The scene is wonderful on its own, but wouldn't have as much resonance as it does if there wasn't some kind of build-up to it. Ginny, one of the bunhead students, plans on auditioning for the high school musical. When she announces this to her friends, they don't takeit seriously because she says the same thing every year but never has the nerve to actually go in and audition. This time though, she is determined and asks Michelle to help her practice. Meanwhile Michelle nervously manages to convince the board that she should build the amphitheater (actually, it's Milly, the main investor of the project that does the convincing). After a small pantsuit-wearing personal victory, Michelle gets a bit of news from her friend Talia. An old guy Talia once slept with calls and offers her a role on a touring production of Rock of Ages. The next morning, after a night of heavy drinking celebrating with Talia, this is what happens when Michelle goes to help Ginny.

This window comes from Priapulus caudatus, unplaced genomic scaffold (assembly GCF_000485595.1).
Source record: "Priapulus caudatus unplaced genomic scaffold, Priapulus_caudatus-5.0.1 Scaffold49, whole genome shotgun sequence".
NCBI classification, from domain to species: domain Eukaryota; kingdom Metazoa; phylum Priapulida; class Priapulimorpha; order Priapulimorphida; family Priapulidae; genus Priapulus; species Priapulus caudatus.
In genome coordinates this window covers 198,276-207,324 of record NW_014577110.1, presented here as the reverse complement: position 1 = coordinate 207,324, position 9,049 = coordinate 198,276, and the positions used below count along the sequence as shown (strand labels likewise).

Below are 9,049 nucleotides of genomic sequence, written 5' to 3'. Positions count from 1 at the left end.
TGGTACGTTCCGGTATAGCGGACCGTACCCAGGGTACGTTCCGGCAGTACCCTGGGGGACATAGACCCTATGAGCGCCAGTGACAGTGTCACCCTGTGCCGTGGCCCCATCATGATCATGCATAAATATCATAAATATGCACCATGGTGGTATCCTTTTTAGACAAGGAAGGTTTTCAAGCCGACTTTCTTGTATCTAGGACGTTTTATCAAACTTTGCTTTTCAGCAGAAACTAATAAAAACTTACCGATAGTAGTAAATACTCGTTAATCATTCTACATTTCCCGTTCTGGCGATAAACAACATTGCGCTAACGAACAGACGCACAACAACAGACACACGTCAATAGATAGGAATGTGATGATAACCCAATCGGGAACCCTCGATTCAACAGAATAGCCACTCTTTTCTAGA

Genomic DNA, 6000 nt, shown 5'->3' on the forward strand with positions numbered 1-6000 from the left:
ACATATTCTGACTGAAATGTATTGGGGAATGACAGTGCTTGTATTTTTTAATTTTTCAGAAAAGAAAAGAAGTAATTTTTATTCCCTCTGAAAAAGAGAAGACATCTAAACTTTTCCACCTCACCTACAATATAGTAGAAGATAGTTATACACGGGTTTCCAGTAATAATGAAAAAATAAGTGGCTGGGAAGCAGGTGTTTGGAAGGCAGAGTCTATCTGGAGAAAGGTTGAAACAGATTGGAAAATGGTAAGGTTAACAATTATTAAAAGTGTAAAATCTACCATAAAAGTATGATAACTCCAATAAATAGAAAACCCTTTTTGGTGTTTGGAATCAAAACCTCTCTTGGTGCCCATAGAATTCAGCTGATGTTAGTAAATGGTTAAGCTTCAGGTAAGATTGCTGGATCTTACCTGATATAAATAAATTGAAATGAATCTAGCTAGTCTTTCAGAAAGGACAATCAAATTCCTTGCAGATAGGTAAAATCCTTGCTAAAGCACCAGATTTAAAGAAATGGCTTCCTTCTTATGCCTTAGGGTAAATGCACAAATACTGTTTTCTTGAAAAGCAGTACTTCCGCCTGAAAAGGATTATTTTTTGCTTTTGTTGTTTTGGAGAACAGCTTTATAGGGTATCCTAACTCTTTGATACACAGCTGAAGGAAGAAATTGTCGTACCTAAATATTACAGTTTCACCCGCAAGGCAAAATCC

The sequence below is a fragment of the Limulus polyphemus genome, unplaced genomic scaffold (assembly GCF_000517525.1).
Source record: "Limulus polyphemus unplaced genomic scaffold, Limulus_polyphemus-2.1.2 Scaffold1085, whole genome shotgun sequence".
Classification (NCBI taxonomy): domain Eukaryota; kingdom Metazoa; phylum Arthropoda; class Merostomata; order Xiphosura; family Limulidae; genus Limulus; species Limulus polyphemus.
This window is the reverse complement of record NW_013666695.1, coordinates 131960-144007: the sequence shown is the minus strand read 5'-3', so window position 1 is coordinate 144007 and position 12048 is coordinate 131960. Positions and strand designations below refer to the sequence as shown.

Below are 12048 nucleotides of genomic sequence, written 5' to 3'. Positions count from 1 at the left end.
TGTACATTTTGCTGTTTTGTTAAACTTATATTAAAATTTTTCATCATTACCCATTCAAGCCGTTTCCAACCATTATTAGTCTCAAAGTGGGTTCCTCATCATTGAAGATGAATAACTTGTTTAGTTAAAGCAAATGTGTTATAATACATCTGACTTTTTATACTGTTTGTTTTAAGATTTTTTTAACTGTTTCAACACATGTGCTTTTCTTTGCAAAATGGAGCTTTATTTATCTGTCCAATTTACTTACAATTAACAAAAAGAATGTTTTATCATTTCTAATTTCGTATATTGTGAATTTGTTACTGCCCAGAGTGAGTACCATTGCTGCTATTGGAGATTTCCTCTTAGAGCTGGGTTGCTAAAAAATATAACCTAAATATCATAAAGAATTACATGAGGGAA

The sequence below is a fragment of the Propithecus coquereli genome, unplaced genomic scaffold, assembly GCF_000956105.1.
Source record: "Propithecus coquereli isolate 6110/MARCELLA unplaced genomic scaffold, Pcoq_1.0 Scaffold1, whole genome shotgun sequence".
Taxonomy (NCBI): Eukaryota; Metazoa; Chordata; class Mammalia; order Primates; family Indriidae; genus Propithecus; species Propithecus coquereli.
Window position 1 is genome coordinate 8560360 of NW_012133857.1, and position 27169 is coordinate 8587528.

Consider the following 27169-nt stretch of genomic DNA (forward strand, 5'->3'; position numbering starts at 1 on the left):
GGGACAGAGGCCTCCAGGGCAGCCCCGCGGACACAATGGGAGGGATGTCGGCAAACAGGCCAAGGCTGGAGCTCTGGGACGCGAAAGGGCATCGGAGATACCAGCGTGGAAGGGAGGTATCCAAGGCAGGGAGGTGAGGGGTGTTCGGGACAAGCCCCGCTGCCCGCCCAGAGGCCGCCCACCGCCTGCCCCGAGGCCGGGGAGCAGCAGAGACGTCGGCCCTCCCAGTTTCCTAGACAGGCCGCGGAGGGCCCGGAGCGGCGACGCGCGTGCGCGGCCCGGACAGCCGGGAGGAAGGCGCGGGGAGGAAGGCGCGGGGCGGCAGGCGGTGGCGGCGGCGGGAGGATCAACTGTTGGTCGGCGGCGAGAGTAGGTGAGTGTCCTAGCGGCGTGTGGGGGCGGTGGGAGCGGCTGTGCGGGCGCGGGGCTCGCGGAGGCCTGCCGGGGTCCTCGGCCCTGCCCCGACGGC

And that's it. That's the scene. And if there's anything in Bunheads that could be called genius is that one scene. Look how much this scene tells about the show, its theme and its main character without ever feeling on-the-nose while doing this. Then consider how Mad Men, arguably the best show on television tends to have a hard time not having its characters express the theme of any given episode out loud. Consider how brilliantly the choice of Bells Are Ringin's "It's a Perfect Relationship" reflects what is going on inside Michelle's mind without, again, being too obvious about it. Not to mention the amazing perfromances by Sutton Foster and Bailey Buntain, who has been recently and rightfully praised by Salon.com's Willa Paskin in this article.